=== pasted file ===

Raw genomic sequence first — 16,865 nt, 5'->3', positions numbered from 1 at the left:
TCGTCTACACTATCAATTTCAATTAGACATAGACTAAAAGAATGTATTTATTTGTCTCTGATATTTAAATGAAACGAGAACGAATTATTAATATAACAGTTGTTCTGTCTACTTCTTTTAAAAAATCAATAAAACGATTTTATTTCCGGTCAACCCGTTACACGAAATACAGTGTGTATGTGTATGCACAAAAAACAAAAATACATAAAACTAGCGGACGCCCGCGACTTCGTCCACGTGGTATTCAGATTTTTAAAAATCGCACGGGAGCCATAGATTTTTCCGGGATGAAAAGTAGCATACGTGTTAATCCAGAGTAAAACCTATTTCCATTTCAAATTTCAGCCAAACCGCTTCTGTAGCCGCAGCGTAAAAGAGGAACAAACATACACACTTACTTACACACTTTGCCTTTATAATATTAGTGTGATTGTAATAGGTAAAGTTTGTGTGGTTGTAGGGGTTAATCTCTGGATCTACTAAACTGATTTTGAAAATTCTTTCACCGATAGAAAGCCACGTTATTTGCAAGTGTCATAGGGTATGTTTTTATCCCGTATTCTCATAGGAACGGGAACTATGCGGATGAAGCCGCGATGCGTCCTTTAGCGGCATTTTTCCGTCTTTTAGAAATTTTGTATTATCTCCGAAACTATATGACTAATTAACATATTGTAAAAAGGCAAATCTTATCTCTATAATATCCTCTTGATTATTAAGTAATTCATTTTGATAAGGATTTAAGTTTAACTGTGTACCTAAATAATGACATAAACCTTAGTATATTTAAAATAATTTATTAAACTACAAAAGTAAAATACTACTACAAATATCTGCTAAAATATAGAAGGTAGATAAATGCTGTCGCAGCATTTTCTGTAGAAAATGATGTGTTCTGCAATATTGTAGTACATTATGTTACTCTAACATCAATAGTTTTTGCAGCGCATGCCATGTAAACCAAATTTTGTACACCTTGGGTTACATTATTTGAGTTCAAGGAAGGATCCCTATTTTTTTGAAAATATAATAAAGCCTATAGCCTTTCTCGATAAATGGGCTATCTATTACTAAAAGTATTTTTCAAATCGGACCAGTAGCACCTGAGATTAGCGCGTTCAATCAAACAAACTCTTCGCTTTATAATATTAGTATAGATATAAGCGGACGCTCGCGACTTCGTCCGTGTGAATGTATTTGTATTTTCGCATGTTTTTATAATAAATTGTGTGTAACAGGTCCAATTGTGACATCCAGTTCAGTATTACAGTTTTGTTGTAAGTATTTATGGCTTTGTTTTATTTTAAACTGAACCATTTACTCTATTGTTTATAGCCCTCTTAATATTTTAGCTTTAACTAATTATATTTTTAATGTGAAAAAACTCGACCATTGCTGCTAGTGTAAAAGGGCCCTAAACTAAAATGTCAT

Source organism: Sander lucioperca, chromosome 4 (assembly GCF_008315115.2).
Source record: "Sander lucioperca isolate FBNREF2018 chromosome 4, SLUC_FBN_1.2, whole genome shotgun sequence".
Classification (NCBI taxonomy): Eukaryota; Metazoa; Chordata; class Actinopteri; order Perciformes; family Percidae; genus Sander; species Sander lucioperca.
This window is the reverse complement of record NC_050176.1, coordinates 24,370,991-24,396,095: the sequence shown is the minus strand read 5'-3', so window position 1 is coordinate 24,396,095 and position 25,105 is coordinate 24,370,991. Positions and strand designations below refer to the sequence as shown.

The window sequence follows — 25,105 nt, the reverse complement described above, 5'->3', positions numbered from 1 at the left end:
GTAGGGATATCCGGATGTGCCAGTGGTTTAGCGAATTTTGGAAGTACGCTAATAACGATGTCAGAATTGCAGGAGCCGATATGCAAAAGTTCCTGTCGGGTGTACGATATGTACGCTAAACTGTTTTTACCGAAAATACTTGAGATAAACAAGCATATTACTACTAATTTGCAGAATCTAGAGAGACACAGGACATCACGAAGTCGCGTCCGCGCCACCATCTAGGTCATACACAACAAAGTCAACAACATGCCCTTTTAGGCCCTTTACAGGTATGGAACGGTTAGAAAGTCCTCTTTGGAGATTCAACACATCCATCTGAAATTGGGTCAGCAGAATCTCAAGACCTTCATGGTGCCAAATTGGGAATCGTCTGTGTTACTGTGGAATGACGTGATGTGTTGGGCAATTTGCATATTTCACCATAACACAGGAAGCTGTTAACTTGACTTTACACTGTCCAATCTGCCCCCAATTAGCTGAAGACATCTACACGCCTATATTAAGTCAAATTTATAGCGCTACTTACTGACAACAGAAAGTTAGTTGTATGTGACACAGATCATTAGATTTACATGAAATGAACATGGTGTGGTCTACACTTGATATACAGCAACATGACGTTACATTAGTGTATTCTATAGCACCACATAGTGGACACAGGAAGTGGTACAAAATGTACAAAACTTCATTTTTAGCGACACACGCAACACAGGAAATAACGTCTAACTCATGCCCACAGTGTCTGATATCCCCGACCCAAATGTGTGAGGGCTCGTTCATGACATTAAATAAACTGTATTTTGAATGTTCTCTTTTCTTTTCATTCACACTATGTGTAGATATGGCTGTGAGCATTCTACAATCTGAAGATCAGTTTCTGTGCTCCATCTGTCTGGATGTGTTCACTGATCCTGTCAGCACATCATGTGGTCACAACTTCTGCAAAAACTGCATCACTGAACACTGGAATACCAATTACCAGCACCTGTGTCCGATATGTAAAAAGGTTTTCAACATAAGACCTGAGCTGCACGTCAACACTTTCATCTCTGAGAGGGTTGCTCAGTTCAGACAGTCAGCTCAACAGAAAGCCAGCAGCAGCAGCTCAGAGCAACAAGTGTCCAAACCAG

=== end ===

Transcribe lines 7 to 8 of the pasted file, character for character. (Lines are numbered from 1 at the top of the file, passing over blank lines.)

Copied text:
The window sequence follows — 25,105 nt, the reverse complement described above, 5'->3', positions numbered from 1 at the left end:
GTAGGGATATCCGGATGTGCCAGTGGTTTAGCGAATTTTGGAAGTACGCTAATAACGATGTCAGAATTGCAGGAGCCGATATGCAAAAGTTCCTGTCGGGTGTACGATATGTACGCTAAACTGTTTTTACCGAAAATACTTGAGATAAACAAGCATATTACTACTAATTTGCAGAATCTAGAGAGACACAGGACATCACGAAGTCGCGTCCGCGCCACCATCTAGGTCATACACAACAAAGTCAACAACATGCCCTTTTAGGCCCTTTACAGGTATGGAACGGTTAGAAAGTCCTCTTTGGAGATTCAACACATCCATCTGAAATTGGGTCAGCAGAATCTCAAGACCTTCATGGTGCCAAATTGGGAATCGTCTGTGTTACTGTGGAATGACGTGATGTGTTGGGCAATTTGCATATTTCACCATAACACAGGAAGCTGTTAACTTGACTTTACACTGTCCAATCTGCCCCCAATTAGCTGAAGACATCTACACGCCTATATTAAGTCAAATTTATAGCGCTACTTACTGACAACAGAAAGTTAGTTGTATGTGACACAGATCATTAGATTTACATGAAATGAACATGGTGTGGTCTACACTTGATATACAGCAACATGACGTTACATTAGTGTATTCTATAGCACCACATAGTGGACACAGGAAGTGGTACAAAATGTACAAAACTTCATTTTTAGCGACACACGCAACACAGGAAATAACGTCTAACTCATGCCCACAGTGTCTGATATCCCCGACCCAAATGTGTGAGGGCTCGTTCATGACATTAAATAAACTGTATTTTGAATGTTCTCTTTTCTTTTCATTCACACTATGTGTAGATATGGCTGTGAGCATTCTACAATCTGAAGATCAGTTTCTGTGCTCCATCTGTCTGGATGTGTTCACTGATCCTGTCAGCACATCATGTGGTCACAACTTCTGCAAAAACTGCATCACTGAACACTGGAATACCAATTACCAGCACCTGTGTCCGATATGTAAAAAGGTTTTCAACATAAGACCTGAGCTGCACGTCAACACTTTCATCTCTGAGAGGGTTGCTCAGTTCAGACAGTCAGCTCAACAGAAAGCCAGCAGCAGCAGCTCAGAGCAACAAGTGTCCAAACCAG